Protesting the protestors 

There's real hate in this world, no doubt. There seems little question about that.

But there's hate, and then there's just plain old-fashioned greed.

Westboro Baptist Church uses elements of the former in the service of the latter.

The Westboro crowd are the same freaks that have protested near military funerals for years. The U.S. Supreme Court recently ruled that they can continue to do so, as their "protesting" is protected First Amendment free speech in the eyes of 5 out of 9 justices.

Westboro -- I hesitate to use the term "church" because they're a church in the same sense that reality TV has anything to do with reality -- are visiting Savannah May 22 and 27 to protest at several churches and schools.

What are they protesting? Supposedly their infamous "God Hates Fags" signs point out a belief that America has allowed itself to fall into moral decay by accepting homosexuality.

They protest at soldiers' funerals, they say, because the soldiers have died, deservedly, defending a morally corrupt system.

Why are they protesting at schools? Who knows? Who cares? It doesn't matter, because the whole thing's a scam.

The Westboro protesters are mostly attorneys. Their entire goal -- the whole reason they're coming to Savannah -- is to get someone to violate their civil rights (civil rights now further reinforced by the Supreme Court).

When they get shoved, or punched, or -- and this is what they really want -- run off a public sidewalk by an overzealous local cop, they sue the bejeezus out of whoever did it.

Why the signs? Why the homophobia?

Simple. They take two highly charged words -- "God" and "fags" -- and put them in the same sentence specifically in order to get the most visceral possible reaction out of people.

Then they protest at places we can all agree no protesting should ever happen: The funeral of a fallen soldier, a school in session.

They stay only long enough for the cameras to find them and to see if trouble will start.

When the cameras leave, they leave.

Don't be misled. They aren't making political statements. They're con artists, pure and simple.

While this certainly isn't the first time the John Roberts Supreme Court has sided with con artists (Citizens United v. FEC, anyone?), it's one of the more egregious examples.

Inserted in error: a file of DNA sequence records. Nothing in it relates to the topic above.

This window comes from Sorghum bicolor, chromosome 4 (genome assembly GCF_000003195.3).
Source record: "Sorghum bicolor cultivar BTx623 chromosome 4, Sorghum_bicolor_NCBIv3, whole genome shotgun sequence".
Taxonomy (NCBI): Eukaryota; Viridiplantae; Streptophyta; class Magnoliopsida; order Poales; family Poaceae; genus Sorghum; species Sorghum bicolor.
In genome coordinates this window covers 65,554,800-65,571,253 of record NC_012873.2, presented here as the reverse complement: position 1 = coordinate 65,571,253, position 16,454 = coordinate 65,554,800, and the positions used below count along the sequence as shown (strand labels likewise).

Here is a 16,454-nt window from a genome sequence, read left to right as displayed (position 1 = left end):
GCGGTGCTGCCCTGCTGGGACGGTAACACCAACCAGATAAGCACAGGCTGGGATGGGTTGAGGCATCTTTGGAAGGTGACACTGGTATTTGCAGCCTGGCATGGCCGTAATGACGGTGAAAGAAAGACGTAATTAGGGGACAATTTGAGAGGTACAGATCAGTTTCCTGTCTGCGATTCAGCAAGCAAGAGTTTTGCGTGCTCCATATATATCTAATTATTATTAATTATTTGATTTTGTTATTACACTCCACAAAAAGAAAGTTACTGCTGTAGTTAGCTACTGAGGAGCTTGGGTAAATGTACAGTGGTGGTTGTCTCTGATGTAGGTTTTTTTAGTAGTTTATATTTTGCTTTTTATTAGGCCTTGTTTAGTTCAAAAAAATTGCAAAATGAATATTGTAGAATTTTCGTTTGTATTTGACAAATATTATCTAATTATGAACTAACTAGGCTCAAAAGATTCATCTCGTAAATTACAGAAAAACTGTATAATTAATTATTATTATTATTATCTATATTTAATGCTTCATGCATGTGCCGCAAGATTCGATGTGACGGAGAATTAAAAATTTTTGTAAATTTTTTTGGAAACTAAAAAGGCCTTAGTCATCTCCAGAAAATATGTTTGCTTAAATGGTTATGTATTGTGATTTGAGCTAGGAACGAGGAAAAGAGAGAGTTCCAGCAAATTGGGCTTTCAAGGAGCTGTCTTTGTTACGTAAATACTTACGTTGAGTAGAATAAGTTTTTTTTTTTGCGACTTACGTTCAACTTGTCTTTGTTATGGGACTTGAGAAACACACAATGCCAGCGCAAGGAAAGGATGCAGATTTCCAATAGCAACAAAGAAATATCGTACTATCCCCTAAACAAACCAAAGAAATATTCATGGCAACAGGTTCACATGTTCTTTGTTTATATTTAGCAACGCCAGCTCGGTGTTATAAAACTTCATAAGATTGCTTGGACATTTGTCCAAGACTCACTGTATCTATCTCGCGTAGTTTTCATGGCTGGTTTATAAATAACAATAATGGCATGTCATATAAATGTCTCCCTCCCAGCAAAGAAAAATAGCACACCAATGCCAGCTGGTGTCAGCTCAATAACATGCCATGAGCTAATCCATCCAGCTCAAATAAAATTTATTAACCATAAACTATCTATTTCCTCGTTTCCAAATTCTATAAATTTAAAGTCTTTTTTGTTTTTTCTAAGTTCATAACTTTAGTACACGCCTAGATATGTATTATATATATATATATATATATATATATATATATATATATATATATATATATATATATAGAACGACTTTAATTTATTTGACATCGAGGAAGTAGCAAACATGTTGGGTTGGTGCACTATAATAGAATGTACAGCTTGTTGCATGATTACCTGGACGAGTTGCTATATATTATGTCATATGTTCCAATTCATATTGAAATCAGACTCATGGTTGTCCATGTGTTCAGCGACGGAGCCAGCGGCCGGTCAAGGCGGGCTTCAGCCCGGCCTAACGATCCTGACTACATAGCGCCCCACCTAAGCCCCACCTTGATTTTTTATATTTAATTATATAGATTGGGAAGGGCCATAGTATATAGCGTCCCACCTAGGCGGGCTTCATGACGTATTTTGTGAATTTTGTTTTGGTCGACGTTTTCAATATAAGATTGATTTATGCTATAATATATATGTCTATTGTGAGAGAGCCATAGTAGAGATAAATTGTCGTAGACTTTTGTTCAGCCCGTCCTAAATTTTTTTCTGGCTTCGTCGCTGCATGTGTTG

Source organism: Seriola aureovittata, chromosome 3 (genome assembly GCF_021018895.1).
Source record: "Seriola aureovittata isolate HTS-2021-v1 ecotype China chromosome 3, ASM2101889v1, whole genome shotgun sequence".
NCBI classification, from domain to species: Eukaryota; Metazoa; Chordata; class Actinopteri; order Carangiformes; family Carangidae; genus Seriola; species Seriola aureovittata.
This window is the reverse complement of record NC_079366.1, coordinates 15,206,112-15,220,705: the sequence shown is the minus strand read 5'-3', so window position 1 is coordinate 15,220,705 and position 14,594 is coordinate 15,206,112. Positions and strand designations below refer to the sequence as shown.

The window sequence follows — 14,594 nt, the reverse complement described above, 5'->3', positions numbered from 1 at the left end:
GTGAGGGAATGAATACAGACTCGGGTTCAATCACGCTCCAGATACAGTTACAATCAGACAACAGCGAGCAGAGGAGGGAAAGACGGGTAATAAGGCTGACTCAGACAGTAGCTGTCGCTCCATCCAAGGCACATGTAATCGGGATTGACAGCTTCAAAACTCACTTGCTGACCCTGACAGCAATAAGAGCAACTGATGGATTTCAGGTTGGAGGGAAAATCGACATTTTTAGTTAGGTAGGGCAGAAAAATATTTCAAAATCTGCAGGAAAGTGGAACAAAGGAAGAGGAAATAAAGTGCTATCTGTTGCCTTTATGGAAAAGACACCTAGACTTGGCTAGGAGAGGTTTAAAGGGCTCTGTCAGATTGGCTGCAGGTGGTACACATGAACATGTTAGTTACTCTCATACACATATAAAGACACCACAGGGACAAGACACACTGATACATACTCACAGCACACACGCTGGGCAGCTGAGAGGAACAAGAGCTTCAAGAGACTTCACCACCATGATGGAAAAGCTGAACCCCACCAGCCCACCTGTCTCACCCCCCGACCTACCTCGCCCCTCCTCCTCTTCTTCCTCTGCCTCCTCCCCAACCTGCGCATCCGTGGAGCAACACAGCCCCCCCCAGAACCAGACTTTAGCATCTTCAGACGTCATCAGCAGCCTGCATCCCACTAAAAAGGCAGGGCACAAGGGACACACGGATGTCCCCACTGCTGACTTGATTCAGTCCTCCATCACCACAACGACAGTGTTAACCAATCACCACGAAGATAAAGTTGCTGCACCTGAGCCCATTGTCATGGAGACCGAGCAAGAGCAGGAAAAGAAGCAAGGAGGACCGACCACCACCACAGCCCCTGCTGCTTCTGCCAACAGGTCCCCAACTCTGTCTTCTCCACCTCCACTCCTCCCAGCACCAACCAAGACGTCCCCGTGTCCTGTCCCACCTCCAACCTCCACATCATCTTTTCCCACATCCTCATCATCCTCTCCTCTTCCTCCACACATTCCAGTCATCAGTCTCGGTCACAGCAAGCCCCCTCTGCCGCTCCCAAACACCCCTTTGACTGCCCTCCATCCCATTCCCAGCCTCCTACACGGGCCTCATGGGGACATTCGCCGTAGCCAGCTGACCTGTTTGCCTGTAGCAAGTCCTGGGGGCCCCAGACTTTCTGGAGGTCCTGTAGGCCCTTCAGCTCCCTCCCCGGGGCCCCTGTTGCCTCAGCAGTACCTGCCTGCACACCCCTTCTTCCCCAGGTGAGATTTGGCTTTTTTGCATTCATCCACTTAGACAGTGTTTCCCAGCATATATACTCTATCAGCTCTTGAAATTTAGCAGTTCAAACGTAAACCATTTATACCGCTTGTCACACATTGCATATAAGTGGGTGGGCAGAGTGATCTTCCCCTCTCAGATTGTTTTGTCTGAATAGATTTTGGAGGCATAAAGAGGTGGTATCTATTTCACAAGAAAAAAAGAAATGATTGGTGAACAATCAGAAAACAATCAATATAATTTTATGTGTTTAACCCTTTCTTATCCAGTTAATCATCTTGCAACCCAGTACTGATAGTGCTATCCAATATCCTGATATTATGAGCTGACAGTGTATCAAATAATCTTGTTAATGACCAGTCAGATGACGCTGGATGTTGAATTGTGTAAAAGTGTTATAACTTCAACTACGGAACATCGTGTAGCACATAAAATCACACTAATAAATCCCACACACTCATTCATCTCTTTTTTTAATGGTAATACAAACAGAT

I'm often labeled/accused of being "in the First Amendment business" -- usually by people who want to post something offensive on my Facebook page -- but I'm not obliged to be sympathetic to all speech. Nor are you.

Contrary to popular opinion, we don't enjoy total, unfettered freedom of speech in this country. Nor should we.

You aren't allowed to make terroristic threats, you aren't allowed to make demonstrably false claims in advertising, and of course there's the classic "yell ‘Fire' in a crowded theater" test, among the many examples of speech that is not protected under the Constitution.

In my opinion, Westboro is engaged in unprotected and illegal inflammatory speech specifically designed to provoke violence.

Not to mention they're disturbing the peace, an act for which you would no doubt spend some time in the Chatham County Jail!

If you aren't allowed to get drunk and yell in the street without getting arrested and/or tased and beaten up by the cops -- go ahead, try it and see what happens -- then they shouldn't be allowed to march with horribly offensive signs near funerals and schools.

This is all so simple. Or should be.

I have no idea why a group of people so transparent in their misrepresentation are encouraged by our highest court to make a mockery of the Constitution. And I have no idea why the IRS has chosen not to closely examine Westboro's claim of being a "church."

But it is what it is, as the pundits say these days, and we have to deal with it somehow.

For now, all we can do is represent. We need to show our children that such behavior is not principled protest, but a cheap masquerade.

Let's show Westboro with nonviolent engagement that we aren't falling for their scam.

We'll have more in-depth coverage of the specifics in next week's issue.






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About The Author

Jim Morekis

Jim Morekis

A native Savannahian, Jim has been editor-in-chief of Connect Savannah for ten years. The University of Georgia graduate is also a travel writer, authoring regional guides in the Moon handbook series... more

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